Sunday, September 25, 2022

Sunday Reading

Charlie Pierce on the rise of Christian Nationalism:

The mainstream embrace of explicit Christian nationalism is a truly terrible idea, and it’s spreading its poison all over the country. From Politico:

Prominent Republican politicians have made the themes critical to their message to voters in the run up to the 2022 midterm elections. Doug Mastriano, the Republican nominee for governor in Pennsylvania, has argued that America is a Christian nation and that the separation of church and state is a “myth.” Rep. Marjorie Taylor Greene, the Georgia hard-liner, declared: “We need to be the party of nationalism and I’m a Christian, and I say it proudly, we should be Christian Nationalists.” Amid a backlash, she doubled down and announced she would start selling “Christian Nationalist” shirts. Now Florida Gov. Ron DeSantis seems to be flirting with Christian nationalist rhetoric, as well[…]Our new University of Maryland Critical Issues Poll suggests that declaring the United States a Christian nation is a message that could be broadly embraced by Republicans in the midterms and 2024 presidential race. But our findings also see limits to its appeal — and over the long-term, Christian nationalism could be a political loser.

“Could be,” you say? I am not reassured. In the long term—to paraphrase John Maynard Keynes—we’re all dead. If it’s just the same to everybody else, I’d just as soon not live under the reign of heretics—because that’s what these people are. You can scour the gospels from Matthew to Revelations and you will not find anything there that encourages nationalism, Christian or otherwise.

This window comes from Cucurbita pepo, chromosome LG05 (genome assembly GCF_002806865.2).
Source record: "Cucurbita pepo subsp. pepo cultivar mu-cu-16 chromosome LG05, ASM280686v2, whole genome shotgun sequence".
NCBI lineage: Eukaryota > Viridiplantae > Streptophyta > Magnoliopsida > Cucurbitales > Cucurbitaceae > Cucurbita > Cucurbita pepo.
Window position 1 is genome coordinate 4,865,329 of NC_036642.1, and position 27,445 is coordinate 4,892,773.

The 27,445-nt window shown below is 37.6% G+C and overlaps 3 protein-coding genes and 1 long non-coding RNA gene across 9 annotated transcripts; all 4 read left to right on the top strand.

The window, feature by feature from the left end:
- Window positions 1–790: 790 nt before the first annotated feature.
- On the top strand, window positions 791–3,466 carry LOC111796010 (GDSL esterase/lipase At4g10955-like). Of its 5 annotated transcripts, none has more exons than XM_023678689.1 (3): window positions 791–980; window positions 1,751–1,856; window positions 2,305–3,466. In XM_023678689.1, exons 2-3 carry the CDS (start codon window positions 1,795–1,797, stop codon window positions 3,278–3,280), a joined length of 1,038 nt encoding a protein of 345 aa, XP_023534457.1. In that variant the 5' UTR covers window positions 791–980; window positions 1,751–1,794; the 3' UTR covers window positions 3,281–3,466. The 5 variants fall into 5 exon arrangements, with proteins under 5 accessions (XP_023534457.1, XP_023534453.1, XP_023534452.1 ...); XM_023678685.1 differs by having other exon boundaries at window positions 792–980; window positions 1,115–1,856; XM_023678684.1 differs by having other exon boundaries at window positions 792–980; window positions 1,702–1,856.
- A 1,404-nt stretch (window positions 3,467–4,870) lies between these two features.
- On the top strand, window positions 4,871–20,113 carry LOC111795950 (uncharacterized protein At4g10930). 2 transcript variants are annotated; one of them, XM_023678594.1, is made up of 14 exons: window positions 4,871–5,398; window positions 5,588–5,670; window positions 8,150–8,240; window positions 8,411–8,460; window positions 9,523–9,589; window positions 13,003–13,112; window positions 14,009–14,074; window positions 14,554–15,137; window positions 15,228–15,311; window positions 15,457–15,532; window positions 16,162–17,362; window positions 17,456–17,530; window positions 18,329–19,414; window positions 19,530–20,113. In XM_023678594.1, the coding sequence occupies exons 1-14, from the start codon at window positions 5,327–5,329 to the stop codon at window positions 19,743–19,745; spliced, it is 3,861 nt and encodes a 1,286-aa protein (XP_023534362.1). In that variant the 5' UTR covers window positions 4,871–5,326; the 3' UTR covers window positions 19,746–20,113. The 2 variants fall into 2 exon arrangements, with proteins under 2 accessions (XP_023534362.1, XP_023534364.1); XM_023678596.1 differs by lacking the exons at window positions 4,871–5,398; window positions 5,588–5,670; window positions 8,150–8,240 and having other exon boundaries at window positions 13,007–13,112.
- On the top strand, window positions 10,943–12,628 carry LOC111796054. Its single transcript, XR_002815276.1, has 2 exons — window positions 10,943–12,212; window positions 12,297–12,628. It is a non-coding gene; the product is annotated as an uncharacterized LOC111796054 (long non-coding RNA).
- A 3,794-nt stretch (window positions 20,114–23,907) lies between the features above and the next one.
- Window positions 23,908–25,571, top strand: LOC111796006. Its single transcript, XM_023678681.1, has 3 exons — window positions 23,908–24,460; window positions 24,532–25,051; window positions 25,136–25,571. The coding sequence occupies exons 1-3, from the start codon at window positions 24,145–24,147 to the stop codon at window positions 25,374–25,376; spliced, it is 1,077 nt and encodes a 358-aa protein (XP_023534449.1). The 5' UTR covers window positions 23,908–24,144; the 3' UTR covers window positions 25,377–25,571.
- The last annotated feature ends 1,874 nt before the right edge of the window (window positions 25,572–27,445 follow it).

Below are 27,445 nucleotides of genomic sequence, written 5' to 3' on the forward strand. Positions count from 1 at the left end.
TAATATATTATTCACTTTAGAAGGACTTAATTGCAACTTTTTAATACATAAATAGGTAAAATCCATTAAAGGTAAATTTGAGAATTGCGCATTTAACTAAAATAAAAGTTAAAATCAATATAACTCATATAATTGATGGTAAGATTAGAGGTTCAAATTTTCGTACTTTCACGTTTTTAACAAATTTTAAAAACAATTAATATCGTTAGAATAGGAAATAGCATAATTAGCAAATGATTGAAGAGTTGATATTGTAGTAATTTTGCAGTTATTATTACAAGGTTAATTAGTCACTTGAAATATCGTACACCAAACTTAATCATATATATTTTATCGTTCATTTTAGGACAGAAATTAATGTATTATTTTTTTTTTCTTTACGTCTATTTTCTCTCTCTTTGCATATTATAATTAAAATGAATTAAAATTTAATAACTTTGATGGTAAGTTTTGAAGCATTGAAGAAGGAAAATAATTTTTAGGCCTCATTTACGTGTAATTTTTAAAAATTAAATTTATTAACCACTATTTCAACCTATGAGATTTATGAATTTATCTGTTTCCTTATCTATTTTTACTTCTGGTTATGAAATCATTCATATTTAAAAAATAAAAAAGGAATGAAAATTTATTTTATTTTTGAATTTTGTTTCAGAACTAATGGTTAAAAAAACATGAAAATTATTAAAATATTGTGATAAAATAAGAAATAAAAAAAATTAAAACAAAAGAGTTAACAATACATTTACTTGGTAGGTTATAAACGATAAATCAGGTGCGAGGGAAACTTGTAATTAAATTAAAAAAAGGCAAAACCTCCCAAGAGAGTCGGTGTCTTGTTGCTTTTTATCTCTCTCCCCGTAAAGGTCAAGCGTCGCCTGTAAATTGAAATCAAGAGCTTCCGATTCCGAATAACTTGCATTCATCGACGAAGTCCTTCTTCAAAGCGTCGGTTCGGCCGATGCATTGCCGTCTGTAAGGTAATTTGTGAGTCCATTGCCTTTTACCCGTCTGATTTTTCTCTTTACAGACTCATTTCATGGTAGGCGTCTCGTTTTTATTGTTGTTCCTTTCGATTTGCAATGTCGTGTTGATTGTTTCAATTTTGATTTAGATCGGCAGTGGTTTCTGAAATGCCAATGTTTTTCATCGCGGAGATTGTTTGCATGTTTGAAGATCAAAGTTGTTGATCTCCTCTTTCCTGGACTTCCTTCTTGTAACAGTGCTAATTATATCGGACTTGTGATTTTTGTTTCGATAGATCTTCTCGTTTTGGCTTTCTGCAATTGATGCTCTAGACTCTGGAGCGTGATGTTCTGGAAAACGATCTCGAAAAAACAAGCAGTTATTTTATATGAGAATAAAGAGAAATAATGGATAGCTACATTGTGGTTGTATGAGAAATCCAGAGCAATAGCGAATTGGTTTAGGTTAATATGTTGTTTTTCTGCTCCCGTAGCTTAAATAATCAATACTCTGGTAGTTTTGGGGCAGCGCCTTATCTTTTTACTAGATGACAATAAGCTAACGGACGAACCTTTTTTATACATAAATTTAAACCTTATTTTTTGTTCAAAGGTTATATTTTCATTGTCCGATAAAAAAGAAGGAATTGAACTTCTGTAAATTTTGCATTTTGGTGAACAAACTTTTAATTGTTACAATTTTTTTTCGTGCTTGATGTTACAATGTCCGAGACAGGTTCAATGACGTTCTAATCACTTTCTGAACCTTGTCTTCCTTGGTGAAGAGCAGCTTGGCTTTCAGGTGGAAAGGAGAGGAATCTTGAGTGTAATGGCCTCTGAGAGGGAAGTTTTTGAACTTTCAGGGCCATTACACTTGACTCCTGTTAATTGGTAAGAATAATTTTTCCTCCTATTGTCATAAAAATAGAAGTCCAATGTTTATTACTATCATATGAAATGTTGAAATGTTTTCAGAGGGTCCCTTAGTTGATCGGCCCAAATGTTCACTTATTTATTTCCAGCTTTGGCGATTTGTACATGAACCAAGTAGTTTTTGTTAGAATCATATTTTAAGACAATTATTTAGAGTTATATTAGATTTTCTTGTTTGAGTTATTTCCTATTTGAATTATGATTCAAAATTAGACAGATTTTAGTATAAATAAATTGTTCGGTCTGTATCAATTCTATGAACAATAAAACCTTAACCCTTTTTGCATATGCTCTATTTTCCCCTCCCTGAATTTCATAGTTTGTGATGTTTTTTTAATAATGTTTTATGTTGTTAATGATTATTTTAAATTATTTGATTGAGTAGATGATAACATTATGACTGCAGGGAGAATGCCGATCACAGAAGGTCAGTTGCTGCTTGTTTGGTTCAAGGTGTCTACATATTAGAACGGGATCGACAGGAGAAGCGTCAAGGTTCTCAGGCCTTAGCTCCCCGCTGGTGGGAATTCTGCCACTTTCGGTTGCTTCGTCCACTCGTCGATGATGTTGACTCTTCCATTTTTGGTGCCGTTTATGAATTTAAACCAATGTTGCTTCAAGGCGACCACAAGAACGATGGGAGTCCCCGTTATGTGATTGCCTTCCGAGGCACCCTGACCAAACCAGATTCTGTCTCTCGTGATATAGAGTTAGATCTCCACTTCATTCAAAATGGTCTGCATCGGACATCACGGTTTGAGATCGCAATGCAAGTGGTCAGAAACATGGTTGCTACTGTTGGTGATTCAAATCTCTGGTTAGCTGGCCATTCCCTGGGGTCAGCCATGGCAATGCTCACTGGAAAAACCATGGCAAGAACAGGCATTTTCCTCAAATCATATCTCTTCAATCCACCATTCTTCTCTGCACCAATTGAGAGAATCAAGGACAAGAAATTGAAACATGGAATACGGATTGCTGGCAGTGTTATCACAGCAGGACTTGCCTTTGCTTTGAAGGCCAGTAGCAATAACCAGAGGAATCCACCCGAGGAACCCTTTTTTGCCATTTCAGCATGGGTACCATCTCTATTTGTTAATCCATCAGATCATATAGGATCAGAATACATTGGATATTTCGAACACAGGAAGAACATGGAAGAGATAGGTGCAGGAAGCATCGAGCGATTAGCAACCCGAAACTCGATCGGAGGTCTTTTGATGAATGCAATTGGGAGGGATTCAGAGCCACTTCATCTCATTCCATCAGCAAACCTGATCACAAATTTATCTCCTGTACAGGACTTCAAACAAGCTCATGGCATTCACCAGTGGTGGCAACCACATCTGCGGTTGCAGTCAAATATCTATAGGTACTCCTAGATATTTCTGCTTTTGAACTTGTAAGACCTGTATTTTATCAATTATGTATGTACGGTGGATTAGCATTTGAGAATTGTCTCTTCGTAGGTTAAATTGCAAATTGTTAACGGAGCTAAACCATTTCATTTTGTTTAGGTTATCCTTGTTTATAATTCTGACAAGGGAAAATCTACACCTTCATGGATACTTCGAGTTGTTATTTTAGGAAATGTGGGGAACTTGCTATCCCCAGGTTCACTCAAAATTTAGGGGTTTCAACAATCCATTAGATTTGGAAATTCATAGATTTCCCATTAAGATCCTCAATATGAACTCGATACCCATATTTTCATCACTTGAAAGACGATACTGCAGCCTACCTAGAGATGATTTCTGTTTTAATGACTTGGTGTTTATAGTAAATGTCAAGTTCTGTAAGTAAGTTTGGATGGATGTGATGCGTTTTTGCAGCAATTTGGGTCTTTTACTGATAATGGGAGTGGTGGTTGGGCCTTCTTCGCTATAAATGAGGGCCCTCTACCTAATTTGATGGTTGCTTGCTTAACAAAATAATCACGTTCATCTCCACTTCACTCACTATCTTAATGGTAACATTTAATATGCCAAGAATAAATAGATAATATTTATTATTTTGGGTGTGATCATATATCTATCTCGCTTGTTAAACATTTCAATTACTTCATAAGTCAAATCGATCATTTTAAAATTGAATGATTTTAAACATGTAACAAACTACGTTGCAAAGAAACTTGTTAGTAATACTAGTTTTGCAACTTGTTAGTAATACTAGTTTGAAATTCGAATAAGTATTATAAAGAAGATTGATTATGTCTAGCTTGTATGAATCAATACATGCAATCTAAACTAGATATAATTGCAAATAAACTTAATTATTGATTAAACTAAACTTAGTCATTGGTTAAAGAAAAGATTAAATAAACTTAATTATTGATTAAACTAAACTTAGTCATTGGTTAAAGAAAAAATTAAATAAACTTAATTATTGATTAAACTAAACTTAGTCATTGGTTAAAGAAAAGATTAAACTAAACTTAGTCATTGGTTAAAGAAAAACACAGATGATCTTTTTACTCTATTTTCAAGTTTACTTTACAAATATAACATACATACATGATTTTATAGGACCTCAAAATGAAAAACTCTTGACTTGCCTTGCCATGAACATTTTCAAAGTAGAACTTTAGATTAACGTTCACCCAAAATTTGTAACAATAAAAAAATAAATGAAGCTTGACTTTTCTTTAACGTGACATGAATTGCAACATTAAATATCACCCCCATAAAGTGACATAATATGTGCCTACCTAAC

Not surprisingly, much of the support for declaring the U.S. a Christian nation comes from Republicans who identify themselves as Evangelical or born-again Christians: Seventy-eight percent of this group support the move compared to 48 percent of other Republicans. Among Democrats, a slight majority of those identifying themselves as Evangelical or born-again Christians also backed such a declaration (52 percent), compared to just 8 percent of other Democrats.

To be fair, the poll also shows overwhelming majority support for the notion declaring the country a Christian nation would be unconstitutional. But numbers do not delineate the poison, which is bound molecularly to an even more deadly strain:

Our polling found that white grievance is highly correlated with support for a Christian nation. White respondents who say that members of their race have faced more discrimination than others are most likely to embrace a Christian America. Roughly 59 percent of all Americans who say white people have been discriminated against a lot more in the past five years favor declaring the U.S. a Christian nation, compared to 38 percent of all Americans. White Republicans who said white people have been more discriminated against also favored a Christian nation (65 percent) by a slightly larger percentage than all Republicans (63 percent)[…]Indeed, as our polling shows, a non-trivial number of Americans want to see the U.S. become a Christian nation—even if they acknowledge that the Constitution prohibits such a designation. Prominent Republican politicians have seized on this sentiment and are openly campaigning on a message of Christian nationalism.

It’s too late to get these mooks to stop juggling hand grenades. They’re going to do it until something blows up, and all we can do is hope to avoid the shrapnel.

Doonesbury — Generally speaking.


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